Mystery shopper scam: misery shopping

Money for nothing? Don't believe it: a variation on the Mystery Shopper scam that misuses the Pinecone Research brand.

Money for nothing? Don’t believe it: a variation on the Mystery Shopper scam that misuses the Pinecone Research brand.

Here’s an email I received recently. I’ve been meaning to blog it for a while, but other stuff keeps getting in the way: nevertheless, it’s a pretty good example of a common scam.

You have been invited to participate in our Western union Valuation Surveys !!!!
$150 per  survey

Pine Cone Research assigns over 150,000  Western union surveys each year and has provided business evaluation services  for over 15 years. It is free to sign up and we are always looking for  enthusiastic new shoppers.

Through our business evaluation surveys,Pine Cone Research delivers an accurate picture of the customer  experience, using on-profile people in real situations to report on their  interaction. Apply to join our panel and get paid to shop, enjoy leisure  activities, or have your say on customer service standards.

If you  would like to be considered for assignments, please fill out the Application  below:

Address Line 1:
Address Line  2:
Zip Code:
Home Phone Number :
Mobile Phone  Number:

Thank  You,

PineCone Research
250 East 5th St. 9th Floor,
Cincinnati, OH 45202
PineCone Research Copyright 2012© PineCone Research Foudation

The information contained  in this e-mail, and any attachment, is confidential and is intended solely for  the use of the intended recipient. Access, copying or re-use of the e-mail or  any attachment, or any information contained therein, by any other person is not  authorized. If you are not the intended recipient please return the e-mail to  the sender and delete it from your  computer.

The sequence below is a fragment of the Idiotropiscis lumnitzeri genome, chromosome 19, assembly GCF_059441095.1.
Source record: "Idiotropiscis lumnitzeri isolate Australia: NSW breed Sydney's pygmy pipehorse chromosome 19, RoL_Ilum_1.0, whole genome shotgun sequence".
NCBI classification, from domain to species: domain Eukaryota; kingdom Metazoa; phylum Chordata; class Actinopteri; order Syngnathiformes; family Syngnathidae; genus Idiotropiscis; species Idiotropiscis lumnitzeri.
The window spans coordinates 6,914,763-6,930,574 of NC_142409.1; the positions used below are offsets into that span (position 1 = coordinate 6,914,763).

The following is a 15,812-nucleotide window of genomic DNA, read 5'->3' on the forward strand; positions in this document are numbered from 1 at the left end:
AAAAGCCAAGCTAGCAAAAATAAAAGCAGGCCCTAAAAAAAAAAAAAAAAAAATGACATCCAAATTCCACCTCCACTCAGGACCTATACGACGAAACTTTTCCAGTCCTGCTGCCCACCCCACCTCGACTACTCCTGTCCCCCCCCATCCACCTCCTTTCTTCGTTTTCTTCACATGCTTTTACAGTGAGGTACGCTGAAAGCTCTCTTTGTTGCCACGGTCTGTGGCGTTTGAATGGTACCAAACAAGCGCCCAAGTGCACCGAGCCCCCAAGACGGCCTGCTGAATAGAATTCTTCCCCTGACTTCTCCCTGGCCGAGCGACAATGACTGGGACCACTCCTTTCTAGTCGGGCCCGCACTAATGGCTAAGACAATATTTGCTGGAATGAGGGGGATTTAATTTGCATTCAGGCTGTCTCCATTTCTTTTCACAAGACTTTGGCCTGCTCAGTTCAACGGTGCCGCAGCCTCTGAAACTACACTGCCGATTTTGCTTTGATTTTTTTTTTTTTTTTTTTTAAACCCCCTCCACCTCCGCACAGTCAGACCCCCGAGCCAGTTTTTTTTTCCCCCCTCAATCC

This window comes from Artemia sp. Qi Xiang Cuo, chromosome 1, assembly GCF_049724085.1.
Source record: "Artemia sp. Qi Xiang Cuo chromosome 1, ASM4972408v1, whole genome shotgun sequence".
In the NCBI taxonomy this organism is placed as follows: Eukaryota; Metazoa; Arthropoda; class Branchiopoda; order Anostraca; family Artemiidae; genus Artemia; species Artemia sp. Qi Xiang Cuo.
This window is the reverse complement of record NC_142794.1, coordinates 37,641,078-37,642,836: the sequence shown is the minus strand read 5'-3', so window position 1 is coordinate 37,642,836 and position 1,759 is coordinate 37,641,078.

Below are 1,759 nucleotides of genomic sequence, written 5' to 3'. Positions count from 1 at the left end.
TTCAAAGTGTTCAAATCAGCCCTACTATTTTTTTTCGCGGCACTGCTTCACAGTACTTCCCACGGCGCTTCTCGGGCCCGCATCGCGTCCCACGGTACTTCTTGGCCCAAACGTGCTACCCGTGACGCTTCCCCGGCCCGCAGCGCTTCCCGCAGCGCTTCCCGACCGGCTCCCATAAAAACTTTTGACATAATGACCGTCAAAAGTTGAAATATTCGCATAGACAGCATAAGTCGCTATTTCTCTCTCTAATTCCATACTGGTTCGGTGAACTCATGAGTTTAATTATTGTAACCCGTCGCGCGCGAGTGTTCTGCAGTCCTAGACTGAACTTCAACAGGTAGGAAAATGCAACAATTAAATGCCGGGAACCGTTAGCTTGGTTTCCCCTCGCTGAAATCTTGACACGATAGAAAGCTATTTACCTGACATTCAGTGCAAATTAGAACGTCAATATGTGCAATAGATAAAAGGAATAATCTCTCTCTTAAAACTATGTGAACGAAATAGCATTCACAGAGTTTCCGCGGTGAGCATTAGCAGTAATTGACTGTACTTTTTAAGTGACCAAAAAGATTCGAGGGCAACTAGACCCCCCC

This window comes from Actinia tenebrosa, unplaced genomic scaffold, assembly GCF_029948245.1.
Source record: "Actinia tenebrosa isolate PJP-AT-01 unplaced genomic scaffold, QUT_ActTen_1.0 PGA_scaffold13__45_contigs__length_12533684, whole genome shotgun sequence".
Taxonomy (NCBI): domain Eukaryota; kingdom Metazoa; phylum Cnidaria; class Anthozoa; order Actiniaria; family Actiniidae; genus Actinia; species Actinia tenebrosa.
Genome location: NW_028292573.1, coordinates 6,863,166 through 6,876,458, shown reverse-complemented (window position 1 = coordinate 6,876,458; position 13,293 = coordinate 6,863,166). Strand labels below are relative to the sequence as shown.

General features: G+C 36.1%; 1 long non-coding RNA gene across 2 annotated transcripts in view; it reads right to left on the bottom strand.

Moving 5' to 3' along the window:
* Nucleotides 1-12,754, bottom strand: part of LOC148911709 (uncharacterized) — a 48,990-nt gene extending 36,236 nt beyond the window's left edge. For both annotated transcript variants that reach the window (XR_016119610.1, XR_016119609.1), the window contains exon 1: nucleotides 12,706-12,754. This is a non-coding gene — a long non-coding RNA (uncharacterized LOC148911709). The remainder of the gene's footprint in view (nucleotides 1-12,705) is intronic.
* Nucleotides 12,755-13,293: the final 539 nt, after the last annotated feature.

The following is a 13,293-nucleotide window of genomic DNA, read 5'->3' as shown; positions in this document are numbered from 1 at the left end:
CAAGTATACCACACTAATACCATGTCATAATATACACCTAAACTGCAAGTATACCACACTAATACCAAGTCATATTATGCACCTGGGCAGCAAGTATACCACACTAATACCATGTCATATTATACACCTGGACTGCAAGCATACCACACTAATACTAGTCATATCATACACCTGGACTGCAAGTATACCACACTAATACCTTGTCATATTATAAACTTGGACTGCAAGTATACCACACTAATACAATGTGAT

Sounds tempting? Maybe you’ve received this and thought of trying it out? Don’t!

I’d never heard of PineCone Research – well, I don’t live in the US – but it turns out that they do indeed exist. However, my scam detection antennae were waving furiously, so naturally I did some digging. For a start, there were enough red flags in the headers to deter swimmers on every beach in California (like the forged sender-related fields).

It turns out, though, that if you follow through, you’ll be offered a check to be cashed so that you can proceed with your first assignment:

Carry out a Secret Survey on the nearest Western Union outlet in your location by forwarding a fixed amount {$1,550.00} to a “Mystery Consumer” in another region who’s conducting the same survey at the “Recipient” end.

[Information on the recipient of the money and the amount you can expect to be sent]

Your income is $150.00 for the survey.
You’re to deduct another $150.00 to cover the transfer charges (Money in Minutes) at the Western Union outlet.

That sounds like a generous rate for what you’re asked to do.

You’re to simply rate the Western Union outlet’s service by simply observing and recording the parameters below:

Outlet store Address:
Appearance of Agent:
Time taken to complete Transaction:
Future improvement you would like to see:

Upon completion of the survey you are to Immediately send us an E-mail with your rating of the outlet and the 10-Digit MTCN (Money Transfer Control Number) Nos of the transaction at Western Union which would be needed by the mystery consumer to complete her survey.

Then there’s similar sign-off text as in the previous mail, plus the claim that Pinecone Research is a proud member of the Better Business Bureau. I’m not sure if that’s the case, but then his message isn’t from Pinecone Research at all.

Here’s how the scam works: the check is, of course, a fake. The victim pays it in and goes ahead and follows the instructions, but the check subsequently bounces, and the victim is deemed responsible for the transaction and for any additional fees.

According to the Better Business Bureau, some victims have lost as much as $3,000.  And according to Pinecone’s own warning on the scam, Western Union wire transfers are only one of the ploys used by the scammers: other ploys include “business evaluation surveys” or “hiring” employees.

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